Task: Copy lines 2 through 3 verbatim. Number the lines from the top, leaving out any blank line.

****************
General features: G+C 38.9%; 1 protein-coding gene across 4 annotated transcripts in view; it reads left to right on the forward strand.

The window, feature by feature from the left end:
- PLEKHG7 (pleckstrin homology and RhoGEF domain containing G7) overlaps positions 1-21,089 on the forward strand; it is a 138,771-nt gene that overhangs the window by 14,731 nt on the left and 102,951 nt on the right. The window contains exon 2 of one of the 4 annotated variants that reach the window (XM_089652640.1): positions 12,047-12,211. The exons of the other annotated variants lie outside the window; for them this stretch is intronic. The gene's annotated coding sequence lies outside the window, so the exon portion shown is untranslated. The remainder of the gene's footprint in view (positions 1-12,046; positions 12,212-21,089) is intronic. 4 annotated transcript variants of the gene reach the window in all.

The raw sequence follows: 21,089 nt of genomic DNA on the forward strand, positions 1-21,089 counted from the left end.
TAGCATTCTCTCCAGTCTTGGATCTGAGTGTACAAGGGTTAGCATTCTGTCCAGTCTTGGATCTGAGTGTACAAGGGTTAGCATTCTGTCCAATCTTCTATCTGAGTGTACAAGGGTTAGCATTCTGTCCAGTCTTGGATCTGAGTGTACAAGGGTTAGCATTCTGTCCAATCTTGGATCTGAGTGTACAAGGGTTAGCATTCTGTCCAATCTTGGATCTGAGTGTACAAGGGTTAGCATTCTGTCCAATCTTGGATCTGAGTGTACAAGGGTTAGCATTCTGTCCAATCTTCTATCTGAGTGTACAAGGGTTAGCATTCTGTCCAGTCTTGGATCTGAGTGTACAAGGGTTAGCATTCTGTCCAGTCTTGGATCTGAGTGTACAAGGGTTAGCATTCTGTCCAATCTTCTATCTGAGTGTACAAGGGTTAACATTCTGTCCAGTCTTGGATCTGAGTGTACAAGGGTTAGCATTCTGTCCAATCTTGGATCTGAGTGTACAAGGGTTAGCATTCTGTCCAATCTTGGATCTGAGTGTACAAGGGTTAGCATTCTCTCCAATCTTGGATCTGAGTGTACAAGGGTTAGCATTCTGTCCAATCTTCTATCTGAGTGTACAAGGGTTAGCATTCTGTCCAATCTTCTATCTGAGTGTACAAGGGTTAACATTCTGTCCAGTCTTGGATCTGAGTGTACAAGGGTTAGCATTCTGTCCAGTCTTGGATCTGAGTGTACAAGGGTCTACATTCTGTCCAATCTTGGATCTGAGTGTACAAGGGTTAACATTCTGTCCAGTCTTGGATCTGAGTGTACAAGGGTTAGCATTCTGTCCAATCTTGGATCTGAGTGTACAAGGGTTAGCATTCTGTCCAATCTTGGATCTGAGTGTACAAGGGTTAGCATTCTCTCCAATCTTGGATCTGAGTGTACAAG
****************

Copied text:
The window, feature by feature from the left end:
- PLEKHG7 (pleckstrin homology and RhoGEF domain containing G7) overlaps positions 1-21,089 on the forward strand; it is a 138,771-nt gene that overhangs the window by 14,731 nt on the left and 102,951 nt on the right. The window contains exon 2 of one of the 4 annotated variants that reach the window (XM_089652640.1): positions 12,047-12,211. The exons of the other annotated variants lie outside the window; for them this stretch is intronic. The gene's annotated coding sequence lies outside the window, so the exon portion shown is untranslated. The remainder of the gene's footprint in view (positions 1-12,046; positions 12,212-21,089) is intronic. 4 annotated transcript variants of the gene reach the window in all.